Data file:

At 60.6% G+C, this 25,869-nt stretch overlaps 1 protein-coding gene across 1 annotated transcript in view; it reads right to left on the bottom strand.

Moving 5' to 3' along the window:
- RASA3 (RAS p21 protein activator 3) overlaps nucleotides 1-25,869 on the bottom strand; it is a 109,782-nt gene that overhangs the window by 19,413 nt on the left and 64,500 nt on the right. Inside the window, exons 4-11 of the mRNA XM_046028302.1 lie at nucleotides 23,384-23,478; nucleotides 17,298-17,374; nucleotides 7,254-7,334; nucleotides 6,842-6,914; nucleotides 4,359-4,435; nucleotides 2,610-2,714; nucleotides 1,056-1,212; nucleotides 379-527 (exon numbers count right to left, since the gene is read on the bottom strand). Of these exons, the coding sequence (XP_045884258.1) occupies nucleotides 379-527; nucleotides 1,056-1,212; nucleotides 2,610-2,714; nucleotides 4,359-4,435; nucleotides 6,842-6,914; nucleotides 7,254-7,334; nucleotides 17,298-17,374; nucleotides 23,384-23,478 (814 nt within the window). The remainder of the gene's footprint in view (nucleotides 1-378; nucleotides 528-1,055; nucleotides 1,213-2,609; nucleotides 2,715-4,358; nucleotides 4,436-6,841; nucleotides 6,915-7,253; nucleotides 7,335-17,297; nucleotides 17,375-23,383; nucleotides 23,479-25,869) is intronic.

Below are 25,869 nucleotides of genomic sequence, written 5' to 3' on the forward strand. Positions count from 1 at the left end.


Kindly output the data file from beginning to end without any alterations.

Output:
At 60.6% G+C, this 25,869-nt stretch overlaps 1 protein-coding gene across 1 annotated transcript in view; it reads right to left on the bottom strand.

Moving 5' to 3' along the window:
- RASA3 (RAS p21 protein activator 3) overlaps nucleotides 1-25,869 on the bottom strand; it is a 109,782-nt gene that overhangs the window by 19,413 nt on the left and 64,500 nt on the right. Inside the window, exons 4-11 of the mRNA XM_046028302.1 lie at nucleotides 23,384-23,478; nucleotides 17,298-17,374; nucleotides 7,254-7,334; nucleotides 6,842-6,914; nucleotides 4,359-4,435; nucleotides 2,610-2,714; nucleotides 1,056-1,212; nucleotides 379-527 (exon numbers count right to left, since the gene is read on the bottom strand). Of these exons, the coding sequence (XP_045884258.1) occupies nucleotides 379-527; nucleotides 1,056-1,212; nucleotides 2,610-2,714; nucleotides 4,359-4,435; nucleotides 6,842-6,914; nucleotides 7,254-7,334; nucleotides 17,298-17,374; nucleotides 23,384-23,478 (814 nt within the window). The remainder of the gene's footprint in view (nucleotides 1-378; nucleotides 528-1,055; nucleotides 1,213-2,609; nucleotides 2,715-4,358; nucleotides 4,436-6,841; nucleotides 6,915-7,253; nucleotides 7,335-17,297; nucleotides 17,375-23,383; nucleotides 23,479-25,869) is intronic.

Below are 25,869 nucleotides of genomic sequence, written 5' to 3' on the forward strand. Positions count from 1 at the left end.